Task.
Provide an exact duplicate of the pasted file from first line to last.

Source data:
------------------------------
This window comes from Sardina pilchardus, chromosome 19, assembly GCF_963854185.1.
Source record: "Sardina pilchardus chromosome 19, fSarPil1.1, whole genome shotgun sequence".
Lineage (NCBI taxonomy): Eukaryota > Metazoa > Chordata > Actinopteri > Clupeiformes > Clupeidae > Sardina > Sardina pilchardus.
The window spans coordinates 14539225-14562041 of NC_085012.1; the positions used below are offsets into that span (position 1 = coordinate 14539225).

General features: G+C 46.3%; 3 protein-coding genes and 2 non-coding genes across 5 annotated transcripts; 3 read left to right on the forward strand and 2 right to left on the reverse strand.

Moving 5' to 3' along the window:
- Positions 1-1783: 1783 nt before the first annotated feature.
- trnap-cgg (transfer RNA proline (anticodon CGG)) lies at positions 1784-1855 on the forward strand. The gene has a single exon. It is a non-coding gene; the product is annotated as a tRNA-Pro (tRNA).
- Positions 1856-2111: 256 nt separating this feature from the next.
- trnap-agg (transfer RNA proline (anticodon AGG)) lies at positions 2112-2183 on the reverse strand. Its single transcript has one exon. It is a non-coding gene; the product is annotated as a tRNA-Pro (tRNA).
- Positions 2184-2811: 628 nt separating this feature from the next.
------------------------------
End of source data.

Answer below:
This window comes from Sardina pilchardus, chromosome 19, assembly GCF_963854185.1.
Source record: "Sardina pilchardus chromosome 19, fSarPil1.1, whole genome shotgun sequence".
Lineage (NCBI taxonomy): Eukaryota > Metazoa > Chordata > Actinopteri > Clupeiformes > Clupeidae > Sardina > Sardina pilchardus.
The window spans coordinates 14539225-14562041 of NC_085012.1; the positions used below are offsets into that span (position 1 = coordinate 14539225).

General features: G+C 46.3%; 3 protein-coding genes and 2 non-coding genes across 5 annotated transcripts; 3 read left to right on the forward strand and 2 right to left on the reverse strand.

Moving 5' to 3' along the window:
- Positions 1-1783: 1783 nt before the first annotated feature.
- trnap-cgg (transfer RNA proline (anticodon CGG)) lies at positions 1784-1855 on the forward strand. The gene has a single exon. It is a non-coding gene; the product is annotated as a tRNA-Pro (tRNA).
- Positions 1856-2111: 256 nt separating this feature from the next.
- trnap-agg (transfer RNA proline (anticodon AGG)) lies at positions 2112-2183 on the reverse strand. Its single transcript has one exon. It is a non-coding gene; the product is annotated as a tRNA-Pro (tRNA).
- Positions 2184-2811: 628 nt separating this feature from the next.